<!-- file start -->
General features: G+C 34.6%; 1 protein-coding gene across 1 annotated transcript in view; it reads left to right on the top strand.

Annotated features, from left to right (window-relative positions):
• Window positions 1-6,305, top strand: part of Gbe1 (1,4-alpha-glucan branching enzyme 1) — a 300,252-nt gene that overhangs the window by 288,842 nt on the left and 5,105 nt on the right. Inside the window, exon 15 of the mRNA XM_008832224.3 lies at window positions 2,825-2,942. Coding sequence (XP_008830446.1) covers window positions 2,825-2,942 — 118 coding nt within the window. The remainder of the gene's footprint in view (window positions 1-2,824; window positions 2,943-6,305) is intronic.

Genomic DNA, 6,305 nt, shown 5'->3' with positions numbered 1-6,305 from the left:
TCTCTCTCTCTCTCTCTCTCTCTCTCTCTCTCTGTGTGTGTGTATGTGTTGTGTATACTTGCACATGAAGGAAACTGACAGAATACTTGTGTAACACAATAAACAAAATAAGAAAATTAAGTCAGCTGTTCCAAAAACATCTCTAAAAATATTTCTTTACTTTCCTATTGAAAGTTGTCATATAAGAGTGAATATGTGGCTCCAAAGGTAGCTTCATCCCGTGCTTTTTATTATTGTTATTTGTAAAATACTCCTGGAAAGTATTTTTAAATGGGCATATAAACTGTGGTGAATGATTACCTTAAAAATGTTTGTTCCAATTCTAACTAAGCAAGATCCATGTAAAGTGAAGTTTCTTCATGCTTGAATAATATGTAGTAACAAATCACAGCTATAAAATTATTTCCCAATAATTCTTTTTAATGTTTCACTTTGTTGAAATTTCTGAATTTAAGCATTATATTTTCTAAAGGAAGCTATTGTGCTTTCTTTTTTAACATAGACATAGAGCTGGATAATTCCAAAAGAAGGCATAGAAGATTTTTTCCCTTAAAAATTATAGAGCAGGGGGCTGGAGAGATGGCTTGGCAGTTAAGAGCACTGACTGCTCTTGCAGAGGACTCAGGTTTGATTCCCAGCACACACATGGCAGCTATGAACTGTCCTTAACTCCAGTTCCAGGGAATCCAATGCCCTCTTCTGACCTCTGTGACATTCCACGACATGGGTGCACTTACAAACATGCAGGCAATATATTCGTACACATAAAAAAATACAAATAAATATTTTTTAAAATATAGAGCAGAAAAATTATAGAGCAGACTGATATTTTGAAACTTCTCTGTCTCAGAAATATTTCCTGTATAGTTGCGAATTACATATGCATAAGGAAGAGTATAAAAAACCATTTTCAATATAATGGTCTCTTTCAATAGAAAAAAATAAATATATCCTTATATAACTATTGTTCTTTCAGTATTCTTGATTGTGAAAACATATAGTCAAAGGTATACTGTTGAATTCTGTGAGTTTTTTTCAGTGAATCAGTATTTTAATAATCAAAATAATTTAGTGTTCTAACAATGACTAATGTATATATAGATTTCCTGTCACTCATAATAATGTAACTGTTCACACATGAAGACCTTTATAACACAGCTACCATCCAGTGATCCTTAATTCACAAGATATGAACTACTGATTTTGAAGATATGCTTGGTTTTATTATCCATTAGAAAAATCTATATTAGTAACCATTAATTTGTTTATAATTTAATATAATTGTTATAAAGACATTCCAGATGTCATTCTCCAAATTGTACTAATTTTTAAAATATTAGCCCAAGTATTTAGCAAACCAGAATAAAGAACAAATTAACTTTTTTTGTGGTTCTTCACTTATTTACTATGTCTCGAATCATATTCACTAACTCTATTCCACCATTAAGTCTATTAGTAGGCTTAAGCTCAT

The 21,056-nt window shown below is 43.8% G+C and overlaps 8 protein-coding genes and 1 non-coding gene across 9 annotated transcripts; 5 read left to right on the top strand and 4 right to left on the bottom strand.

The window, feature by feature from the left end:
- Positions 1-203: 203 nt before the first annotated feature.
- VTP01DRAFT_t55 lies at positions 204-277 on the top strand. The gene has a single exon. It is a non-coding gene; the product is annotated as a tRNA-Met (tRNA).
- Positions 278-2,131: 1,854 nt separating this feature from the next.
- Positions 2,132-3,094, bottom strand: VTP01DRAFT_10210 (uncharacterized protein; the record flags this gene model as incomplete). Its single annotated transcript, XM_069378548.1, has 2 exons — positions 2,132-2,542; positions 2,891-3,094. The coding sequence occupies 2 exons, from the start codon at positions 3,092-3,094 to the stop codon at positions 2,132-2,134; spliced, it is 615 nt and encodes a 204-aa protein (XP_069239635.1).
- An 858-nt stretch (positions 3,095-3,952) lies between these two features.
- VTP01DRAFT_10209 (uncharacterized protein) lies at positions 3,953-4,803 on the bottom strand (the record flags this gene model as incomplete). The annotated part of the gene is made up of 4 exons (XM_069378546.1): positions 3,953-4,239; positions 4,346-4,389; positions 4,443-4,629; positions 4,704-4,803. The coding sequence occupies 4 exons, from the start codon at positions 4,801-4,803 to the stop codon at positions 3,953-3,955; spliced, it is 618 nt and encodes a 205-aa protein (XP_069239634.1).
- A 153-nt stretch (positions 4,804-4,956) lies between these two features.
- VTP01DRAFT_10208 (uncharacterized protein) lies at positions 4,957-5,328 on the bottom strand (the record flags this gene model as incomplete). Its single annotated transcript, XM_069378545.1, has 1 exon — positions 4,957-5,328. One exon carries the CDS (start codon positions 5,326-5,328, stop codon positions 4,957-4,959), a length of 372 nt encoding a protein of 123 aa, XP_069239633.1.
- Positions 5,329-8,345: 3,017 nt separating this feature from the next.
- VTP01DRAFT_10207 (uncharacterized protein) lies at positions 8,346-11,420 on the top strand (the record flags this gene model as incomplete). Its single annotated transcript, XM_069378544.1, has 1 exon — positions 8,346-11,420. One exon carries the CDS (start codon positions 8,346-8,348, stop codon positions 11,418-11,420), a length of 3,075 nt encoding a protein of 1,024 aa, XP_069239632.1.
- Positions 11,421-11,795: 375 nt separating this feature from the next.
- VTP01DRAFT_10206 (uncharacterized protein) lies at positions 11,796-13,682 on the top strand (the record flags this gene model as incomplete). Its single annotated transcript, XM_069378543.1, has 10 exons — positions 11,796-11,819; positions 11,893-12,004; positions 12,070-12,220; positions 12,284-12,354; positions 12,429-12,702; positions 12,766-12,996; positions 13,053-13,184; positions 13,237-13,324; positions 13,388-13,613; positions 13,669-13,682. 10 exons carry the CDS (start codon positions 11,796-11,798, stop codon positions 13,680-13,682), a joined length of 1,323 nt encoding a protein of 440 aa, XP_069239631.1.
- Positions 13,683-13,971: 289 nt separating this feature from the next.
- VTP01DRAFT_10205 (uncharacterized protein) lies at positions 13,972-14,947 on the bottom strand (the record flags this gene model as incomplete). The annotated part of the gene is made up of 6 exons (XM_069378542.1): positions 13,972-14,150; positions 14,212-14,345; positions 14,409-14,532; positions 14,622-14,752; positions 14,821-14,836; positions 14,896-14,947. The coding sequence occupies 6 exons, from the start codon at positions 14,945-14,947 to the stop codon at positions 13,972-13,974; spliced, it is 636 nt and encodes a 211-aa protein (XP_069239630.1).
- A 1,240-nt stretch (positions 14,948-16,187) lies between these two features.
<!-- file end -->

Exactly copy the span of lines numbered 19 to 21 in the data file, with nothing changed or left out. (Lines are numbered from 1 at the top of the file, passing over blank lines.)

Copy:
- VTP01DRAFT_10206 (uncharacterized protein) lies at positions 11,796-13,682 on the top strand (the record flags this gene model as incomplete). Its single annotated transcript, XM_069378543.1, has 10 exons — positions 11,796-11,819; positions 11,893-12,004; positions 12,070-12,220; positions 12,284-12,354; positions 12,429-12,702; positions 12,766-12,996; positions 13,053-13,184; positions 13,237-13,324; positions 13,388-13,613; positions 13,669-13,682. 10 exons carry the CDS (start codon positions 11,796-11,798, stop codon positions 13,680-13,682), a joined length of 1,323 nt encoding a protein of 440 aa, XP_069239631.1.
- Positions 13,683-13,971: 289 nt separating this feature from the next.
- VTP01DRAFT_10205 (uncharacterized protein) lies at positions 13,972-14,947 on the bottom strand (the record flags this gene model as incomplete). The annotated part of the gene is made up of 6 exons (XM_069378542.1): positions 13,972-14,150; positions 14,212-14,345; positions 14,409-14,532; positions 14,622-14,752; positions 14,821-14,836; positions 14,896-14,947. The coding sequence occupies 6 exons, from the start codon at positions 14,945-14,947 to the stop codon at positions 13,972-13,974; spliced, it is 636 nt and encodes a 211-aa protein (XP_069239630.1).